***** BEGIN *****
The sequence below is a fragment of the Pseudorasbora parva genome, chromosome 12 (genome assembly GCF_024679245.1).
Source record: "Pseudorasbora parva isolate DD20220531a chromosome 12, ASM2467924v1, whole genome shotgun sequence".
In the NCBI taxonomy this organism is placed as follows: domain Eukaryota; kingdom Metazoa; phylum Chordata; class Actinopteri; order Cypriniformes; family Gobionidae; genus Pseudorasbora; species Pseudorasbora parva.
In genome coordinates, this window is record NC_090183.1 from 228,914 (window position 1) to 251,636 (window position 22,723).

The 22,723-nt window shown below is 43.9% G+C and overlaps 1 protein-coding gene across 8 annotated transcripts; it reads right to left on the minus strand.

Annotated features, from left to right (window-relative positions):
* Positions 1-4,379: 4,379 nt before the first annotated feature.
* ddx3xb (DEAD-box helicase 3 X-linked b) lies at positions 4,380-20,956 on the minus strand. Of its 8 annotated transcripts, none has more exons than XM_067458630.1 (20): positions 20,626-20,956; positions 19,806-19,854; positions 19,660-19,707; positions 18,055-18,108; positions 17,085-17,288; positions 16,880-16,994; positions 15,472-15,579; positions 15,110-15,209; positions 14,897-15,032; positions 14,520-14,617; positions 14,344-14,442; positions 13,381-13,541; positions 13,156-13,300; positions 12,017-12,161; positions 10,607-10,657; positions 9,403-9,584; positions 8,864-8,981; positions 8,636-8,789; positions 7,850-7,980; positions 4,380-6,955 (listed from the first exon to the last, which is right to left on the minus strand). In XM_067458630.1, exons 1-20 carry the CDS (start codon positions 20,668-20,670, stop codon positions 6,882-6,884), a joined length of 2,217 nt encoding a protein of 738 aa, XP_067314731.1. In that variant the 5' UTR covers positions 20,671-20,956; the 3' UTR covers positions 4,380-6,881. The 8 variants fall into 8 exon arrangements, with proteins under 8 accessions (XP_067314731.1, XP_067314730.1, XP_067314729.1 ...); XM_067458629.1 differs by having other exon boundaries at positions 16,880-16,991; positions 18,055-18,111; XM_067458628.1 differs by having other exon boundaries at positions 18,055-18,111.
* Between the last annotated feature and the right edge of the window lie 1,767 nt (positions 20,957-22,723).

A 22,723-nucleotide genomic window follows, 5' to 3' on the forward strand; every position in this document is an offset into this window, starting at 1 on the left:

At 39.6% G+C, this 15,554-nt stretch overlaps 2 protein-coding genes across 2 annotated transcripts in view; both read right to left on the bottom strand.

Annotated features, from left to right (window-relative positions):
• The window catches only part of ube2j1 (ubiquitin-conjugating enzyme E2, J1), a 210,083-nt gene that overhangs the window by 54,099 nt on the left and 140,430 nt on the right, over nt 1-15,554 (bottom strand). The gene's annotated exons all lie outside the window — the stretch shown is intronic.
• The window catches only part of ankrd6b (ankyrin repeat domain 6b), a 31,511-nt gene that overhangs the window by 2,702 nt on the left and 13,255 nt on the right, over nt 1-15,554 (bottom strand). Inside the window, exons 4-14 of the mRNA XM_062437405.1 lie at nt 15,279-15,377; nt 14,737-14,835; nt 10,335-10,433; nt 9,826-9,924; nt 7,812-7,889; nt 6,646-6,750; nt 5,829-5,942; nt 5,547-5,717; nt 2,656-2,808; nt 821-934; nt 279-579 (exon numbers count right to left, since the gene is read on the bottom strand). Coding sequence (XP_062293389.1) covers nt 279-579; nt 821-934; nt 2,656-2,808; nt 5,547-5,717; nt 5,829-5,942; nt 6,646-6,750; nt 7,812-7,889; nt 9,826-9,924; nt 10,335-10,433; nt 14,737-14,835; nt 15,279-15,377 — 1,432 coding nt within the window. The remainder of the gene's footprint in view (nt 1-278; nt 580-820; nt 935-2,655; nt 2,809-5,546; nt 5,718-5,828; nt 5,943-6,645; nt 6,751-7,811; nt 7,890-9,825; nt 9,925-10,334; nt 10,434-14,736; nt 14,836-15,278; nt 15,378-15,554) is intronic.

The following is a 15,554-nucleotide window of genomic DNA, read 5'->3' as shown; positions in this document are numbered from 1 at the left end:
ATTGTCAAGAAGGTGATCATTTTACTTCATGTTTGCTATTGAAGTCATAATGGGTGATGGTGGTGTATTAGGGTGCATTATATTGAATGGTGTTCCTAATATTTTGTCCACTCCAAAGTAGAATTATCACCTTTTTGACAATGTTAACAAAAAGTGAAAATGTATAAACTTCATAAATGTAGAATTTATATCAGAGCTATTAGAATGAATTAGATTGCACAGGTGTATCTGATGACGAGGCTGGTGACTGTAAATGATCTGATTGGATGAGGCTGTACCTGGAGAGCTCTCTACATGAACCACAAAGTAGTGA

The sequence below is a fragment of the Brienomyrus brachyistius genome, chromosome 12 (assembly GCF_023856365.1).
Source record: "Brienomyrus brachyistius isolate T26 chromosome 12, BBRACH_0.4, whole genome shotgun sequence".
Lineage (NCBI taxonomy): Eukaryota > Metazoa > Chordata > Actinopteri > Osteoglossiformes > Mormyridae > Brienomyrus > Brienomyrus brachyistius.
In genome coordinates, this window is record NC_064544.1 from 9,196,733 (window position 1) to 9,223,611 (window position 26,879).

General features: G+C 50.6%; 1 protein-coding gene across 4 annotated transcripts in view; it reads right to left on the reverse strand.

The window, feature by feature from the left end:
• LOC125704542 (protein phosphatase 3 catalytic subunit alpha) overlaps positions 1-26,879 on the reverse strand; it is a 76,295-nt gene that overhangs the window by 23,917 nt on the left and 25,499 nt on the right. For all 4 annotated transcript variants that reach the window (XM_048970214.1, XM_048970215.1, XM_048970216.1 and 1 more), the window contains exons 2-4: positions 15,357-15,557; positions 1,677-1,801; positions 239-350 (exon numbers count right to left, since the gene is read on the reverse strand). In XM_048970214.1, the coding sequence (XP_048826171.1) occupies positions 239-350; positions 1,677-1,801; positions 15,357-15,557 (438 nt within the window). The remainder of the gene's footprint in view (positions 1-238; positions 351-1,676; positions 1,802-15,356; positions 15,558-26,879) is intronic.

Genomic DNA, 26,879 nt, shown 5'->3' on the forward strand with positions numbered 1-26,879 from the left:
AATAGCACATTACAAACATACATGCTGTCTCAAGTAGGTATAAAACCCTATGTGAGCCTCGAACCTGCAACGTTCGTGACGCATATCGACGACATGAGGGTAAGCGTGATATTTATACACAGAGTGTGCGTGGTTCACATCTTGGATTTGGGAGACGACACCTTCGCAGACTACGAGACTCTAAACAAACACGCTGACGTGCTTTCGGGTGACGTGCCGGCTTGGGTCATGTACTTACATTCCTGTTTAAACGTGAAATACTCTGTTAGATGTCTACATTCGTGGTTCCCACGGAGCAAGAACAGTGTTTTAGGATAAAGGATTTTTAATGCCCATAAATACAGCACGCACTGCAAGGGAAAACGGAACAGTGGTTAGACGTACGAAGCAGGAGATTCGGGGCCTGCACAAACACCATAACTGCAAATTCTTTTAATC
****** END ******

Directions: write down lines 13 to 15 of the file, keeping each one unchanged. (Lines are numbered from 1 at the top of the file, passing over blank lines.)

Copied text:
• The window catches only part of ube2j1 (ubiquitin-conjugating enzyme E2, J1), a 210,083-nt gene that overhangs the window by 54,099 nt on the left and 140,430 nt on the right, over nt 1-15,554 (bottom strand). The gene's annotated exons all lie outside the window — the stretch shown is intronic.
• The window catches only part of ankrd6b (ankyrin repeat domain 6b), a 31,511-nt gene that overhangs the window by 2,702 nt on the left and 13,255 nt on the right, over nt 1-15,554 (bottom strand). Inside the window, exons 4-14 of the mRNA XM_062437405.1 lie at nt 15,279-15,377; nt 14,737-14,835; nt 10,335-10,433; nt 9,826-9,924; nt 7,812-7,889; nt 6,646-6,750; nt 5,829-5,942; nt 5,547-5,717; nt 2,656-2,808; nt 821-934; nt 279-579 (exon numbers count right to left, since the gene is read on the bottom strand). Coding sequence (XP_062293389.1) covers nt 279-579; nt 821-934; nt 2,656-2,808; nt 5,547-5,717; nt 5,829-5,942; nt 6,646-6,750; nt 7,812-7,889; nt 9,826-9,924; nt 10,335-10,433; nt 14,737-14,835; nt 15,279-15,377 — 1,432 coding nt within the window. The remainder of the gene's footprint in view (nt 1-278; nt 580-820; nt 935-2,655; nt 2,809-5,546; nt 5,718-5,828; nt 5,943-6,645; nt 6,751-7,811; nt 7,890-9,825; nt 9,925-10,334; nt 10,434-14,736; nt 14,836-15,278; nt 15,378-15,554) is intronic.

The following is a 15,554-nucleotide window of genomic DNA, read 5'->3' as shown; positions in this document are numbered from 1 at the left end: